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What we talk about when we talk about boats*

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Doing what you love for a living is a great blessing, but it also has its dangers. This thought surfaces every boat show season, but a good chat with myself quickly rights the ship: Don’t overschedule. Go in with a game plan for what you want to see. Leave time to explore. These three rules have prevented what once felt like a kid’s visit to a giant candy store from becoming a marathon run down a dock-lined gauntlet.

It’s all about perspective. In the past month I’ve been reminded of something, just when I needed it most: Dedicated boaters are a special breed — generous, thoughtful, down-to-earth, fun-loving and grateful. It doesn’t matter whether the vessel of choice is a worn but cared for center console or a gleaming antique commuter yacht. Oh sure, there are some dopes out there racing around in cheap bowriders and expensive trawlers alike, but those aren’t dedicated boaters. These folks regard their boats only as toys and miss out on the deeper joys of caring for the sport’s traditions and history; safety and courtesy toward others on the water are afterthoughts, at best.

No, I’m talking about John Holmes, a broker at Gulf of Maine Yacht Sales, who invited me to have coffee and doughnuts and see a barn full of Pulsifer Hampton 22s. (I’m on my way, John — you had me at doughnuts!) Or Tom Heckman and his wife, Mary Jo, who offered me a ride aboard their beautiful 1929 Elco 50-foot bridgedeck cruiser. Niall Finnegan sent encouragement to take the plunge on a Marshall 22, and a photo of his temptingly priced catboat. Michael Lang, of the Camden Shipyard and Maritime Museum, wrote to tell me about a cool boatyard that’s not too far from Philadelphia (de Rouville’s in Bayville, New Jersey) and also told me of a wonderful book that was published in 1929, Cradle of the Deep by Joan Lowell. Malcolm Douglas sent me a letter about his inspiring mother, Bolling Douglas, who had just passed away — she had a distinguished career in the marine industry as a surveyor and later with the American Boat & Yacht Council. Robert Nee wrote just to say how much he enjoyed my columns.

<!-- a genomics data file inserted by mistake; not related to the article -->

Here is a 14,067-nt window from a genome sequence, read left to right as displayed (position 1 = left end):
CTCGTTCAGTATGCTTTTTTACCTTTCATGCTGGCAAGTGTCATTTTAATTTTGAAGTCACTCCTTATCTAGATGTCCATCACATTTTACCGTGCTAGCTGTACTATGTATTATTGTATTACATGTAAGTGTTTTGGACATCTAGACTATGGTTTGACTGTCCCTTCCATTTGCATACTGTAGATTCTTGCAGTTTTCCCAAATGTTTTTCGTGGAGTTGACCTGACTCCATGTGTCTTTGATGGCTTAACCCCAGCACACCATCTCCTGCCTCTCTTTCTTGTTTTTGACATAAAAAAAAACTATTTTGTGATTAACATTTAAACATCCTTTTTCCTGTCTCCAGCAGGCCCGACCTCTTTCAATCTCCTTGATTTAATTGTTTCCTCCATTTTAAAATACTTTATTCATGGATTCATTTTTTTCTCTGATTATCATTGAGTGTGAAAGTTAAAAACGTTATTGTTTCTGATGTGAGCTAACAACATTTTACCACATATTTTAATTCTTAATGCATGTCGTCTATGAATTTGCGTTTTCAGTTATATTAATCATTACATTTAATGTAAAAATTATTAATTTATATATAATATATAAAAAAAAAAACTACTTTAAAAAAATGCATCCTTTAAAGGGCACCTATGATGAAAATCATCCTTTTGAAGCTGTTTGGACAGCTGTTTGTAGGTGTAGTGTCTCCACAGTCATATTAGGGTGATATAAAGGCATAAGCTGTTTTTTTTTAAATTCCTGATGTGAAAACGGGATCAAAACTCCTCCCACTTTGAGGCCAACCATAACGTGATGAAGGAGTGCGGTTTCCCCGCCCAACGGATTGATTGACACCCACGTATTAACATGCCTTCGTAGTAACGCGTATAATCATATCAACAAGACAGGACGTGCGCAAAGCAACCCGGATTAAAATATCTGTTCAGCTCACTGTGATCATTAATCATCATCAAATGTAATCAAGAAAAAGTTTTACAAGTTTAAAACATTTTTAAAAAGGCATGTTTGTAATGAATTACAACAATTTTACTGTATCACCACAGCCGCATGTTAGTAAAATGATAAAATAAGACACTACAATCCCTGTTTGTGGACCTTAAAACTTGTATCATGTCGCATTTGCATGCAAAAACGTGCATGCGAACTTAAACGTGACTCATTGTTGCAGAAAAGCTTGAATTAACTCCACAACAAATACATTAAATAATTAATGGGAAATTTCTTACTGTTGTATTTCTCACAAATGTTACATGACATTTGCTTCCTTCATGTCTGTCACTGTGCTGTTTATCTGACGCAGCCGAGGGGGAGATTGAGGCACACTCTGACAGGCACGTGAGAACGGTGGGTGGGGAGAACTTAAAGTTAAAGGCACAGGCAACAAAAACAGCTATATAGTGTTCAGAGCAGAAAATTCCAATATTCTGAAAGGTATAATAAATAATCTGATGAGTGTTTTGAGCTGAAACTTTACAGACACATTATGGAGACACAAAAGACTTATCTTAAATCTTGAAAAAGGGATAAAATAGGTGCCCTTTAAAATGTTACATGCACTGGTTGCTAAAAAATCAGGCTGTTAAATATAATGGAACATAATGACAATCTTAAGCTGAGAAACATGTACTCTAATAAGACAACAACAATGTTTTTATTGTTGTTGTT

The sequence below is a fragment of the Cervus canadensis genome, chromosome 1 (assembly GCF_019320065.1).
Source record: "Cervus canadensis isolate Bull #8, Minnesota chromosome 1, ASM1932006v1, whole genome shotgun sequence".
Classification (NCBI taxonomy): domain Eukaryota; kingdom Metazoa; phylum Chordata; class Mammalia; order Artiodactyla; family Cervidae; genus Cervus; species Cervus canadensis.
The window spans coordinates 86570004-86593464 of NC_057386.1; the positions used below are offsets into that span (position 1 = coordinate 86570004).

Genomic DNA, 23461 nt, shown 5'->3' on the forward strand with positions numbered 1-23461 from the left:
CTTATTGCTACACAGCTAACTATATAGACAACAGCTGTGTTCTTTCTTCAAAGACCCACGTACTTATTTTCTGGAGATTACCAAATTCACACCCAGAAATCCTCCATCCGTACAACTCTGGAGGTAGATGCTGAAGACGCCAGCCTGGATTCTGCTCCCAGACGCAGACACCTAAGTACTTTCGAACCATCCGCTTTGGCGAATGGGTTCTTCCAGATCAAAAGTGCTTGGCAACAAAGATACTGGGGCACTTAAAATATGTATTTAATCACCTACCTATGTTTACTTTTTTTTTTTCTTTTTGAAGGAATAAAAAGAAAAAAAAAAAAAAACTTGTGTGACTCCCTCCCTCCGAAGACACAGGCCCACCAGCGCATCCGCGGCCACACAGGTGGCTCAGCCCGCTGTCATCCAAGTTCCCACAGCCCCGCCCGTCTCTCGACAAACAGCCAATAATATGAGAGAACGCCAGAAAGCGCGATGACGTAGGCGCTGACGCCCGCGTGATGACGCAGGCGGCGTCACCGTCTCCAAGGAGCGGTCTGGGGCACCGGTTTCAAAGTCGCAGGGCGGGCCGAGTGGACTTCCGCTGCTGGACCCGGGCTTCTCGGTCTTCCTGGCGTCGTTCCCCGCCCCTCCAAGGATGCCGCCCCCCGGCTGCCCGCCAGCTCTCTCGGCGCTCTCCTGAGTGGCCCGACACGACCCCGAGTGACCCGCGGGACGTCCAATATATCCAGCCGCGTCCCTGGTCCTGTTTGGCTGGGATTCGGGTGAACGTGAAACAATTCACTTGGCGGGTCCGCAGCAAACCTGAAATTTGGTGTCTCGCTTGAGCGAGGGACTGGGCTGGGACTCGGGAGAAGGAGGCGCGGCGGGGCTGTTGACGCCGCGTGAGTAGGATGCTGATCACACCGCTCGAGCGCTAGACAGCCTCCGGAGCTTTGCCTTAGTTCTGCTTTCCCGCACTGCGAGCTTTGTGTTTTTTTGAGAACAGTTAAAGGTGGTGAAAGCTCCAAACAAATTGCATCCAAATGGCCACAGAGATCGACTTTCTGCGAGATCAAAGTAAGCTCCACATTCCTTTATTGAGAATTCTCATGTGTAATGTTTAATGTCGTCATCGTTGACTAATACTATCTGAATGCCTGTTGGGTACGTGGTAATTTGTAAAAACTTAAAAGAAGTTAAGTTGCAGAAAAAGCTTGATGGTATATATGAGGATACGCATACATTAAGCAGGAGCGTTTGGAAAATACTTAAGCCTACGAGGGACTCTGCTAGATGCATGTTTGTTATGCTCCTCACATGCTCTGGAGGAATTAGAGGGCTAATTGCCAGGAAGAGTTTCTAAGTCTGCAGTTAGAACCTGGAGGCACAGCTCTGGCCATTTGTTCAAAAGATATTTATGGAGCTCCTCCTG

It’s hard for anyone to find time in a busy day to sit down and write a note, so feedback from readers is the very best part of my job. It makes this a conversation, a two-way channel, and reminds me that we’re a community.

These are unsettling times. This ugly election season has made it glaringly apparent how deep the divides in our country run. As much as we have in common, if Soundings readers got together and talked politics, it probably would not go well. (Of course, a table full of Soundings readers probably wouldn’t talk politics — we’d talk boats.) I’m not suggesting we avoid discussing important points of contention, but in the current climate, it’s awfully easy to forget how much we have in common — yet this gives us an important touchstone, a starting point for working out all the rest.

When we talk boats, we breathe salt air and watch cloud shadows scud across a sunlit sea. We reflect on the wonder of seeing 15 shades of ocean blue on an early-morning passage. We recall the thrill of acrobatic dolphins at the bow or the peace of a sunset on the stern with loved ones after a full day of fun on a sandbar.

When we talk about boats, what we’re really talking about is our appreciation of the natural world, which has preceded us and will certainly outlast us; fleeting moments of joy and memories with the people we love will bring us happiness long after the boat is gone. We’re talking about priorities, the big picture — and most of all about perspective.

Thanks for reminding me.

* with apologies to the great Raymond Carver

This article originally appeared in the October 2016 issue.